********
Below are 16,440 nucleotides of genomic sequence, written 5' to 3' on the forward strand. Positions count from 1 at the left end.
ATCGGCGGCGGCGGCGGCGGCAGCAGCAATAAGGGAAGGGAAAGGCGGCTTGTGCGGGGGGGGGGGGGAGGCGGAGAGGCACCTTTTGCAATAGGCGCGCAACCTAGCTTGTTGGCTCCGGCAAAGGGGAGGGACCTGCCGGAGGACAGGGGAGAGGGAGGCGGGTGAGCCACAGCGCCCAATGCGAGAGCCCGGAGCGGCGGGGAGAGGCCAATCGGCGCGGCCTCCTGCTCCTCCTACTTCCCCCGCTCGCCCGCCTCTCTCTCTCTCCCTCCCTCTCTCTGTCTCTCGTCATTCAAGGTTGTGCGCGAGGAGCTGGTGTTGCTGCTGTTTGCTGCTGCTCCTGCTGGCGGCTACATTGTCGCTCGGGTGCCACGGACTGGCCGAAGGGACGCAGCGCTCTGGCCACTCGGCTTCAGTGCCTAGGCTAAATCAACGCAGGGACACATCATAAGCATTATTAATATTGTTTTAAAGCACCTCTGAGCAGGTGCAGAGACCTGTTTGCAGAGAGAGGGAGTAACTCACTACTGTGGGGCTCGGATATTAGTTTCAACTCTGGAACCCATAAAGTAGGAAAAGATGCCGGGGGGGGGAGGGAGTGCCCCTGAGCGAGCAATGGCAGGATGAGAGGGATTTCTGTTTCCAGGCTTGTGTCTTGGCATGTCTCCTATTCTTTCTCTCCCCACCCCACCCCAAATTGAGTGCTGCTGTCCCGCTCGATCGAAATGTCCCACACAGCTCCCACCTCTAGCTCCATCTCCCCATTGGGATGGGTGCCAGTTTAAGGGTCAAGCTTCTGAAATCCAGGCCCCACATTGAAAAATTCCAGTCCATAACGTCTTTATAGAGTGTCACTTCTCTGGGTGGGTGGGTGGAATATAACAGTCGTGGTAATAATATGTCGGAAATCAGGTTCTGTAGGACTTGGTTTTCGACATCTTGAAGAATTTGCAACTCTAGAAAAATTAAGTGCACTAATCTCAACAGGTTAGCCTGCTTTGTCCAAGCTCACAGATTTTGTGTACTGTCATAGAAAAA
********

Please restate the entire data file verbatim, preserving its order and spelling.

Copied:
Below are 16,440 nucleotides of genomic sequence, written 5' to 3' on the forward strand. Positions count from 1 at the left end.
ATCGGCGGCGGCGGCGGCGGCAGCAGCAATAAGGGAAGGGAAAGGCGGCTTGTGCGGGGGGGGGGGGGAGGCGGAGAGGCACCTTTTGCAATAGGCGCGCAACCTAGCTTGTTGGCTCCGGCAAAGGGGAGGGACCTGCCGGAGGACAGGGGAGAGGGAGGCGGGTGAGCCACAGCGCCCAATGCGAGAGCCCGGAGCGGCGGGGAGAGGCCAATCGGCGCGGCCTCCTGCTCCTCCTACTTCCCCCGCTCGCCCGCCTCTCTCTCTCTCCCTCCCTCTCTCTGTCTCTCGTCATTCAAGGTTGTGCGCGAGGAGCTGGTGTTGCTGCTGTTTGCTGCTGCTCCTGCTGGCGGCTACATTGTCGCTCGGGTGCCACGGACTGGCCGAAGGGACGCAGCGCTCTGGCCACTCGGCTTCAGTGCCTAGGCTAAATCAACGCAGGGACACATCATAAGCATTATTAATATTGTTTTAAAGCACCTCTGAGCAGGTGCAGAGACCTGTTTGCAGAGAGAGGGAGTAACTCACTACTGTGGGGCTCGGATATTAGTTTCAACTCTGGAACCCATAAAGTAGGAAAAGATGCCGGGGGGGGGAGGGAGTGCCCCTGAGCGAGCAATGGCAGGATGAGAGGGATTTCTGTTTCCAGGCTTGTGTCTTGGCATGTCTCCTATTCTTTCTCTCCCCACCCCACCCCAAATTGAGTGCTGCTGTCCCGCTCGATCGAAATGTCCCACACAGCTCCCACCTCTAGCTCCATCTCCCCATTGGGATGGGTGCCAGTTTAAGGGTCAAGCTTCTGAAATCCAGGCCCCACATTGAAAAATTCCAGTCCATAACGTCTTTATAGAGTGTCACTTCTCTGGGTGGGTGGGTGGAATATAACAGTCGTGGTAATAATATGTCGGAAATCAGGTTCTGTAGGACTTGGTTTTCGACATCTTGAAGAATTTGCAACTCTAGAAAAATTAAGTGCACTAATCTCAACAGGTTAGCCTGCTTTGTCCAAGCTCACAGATTTTGTGTACTGTCATAGAAAAA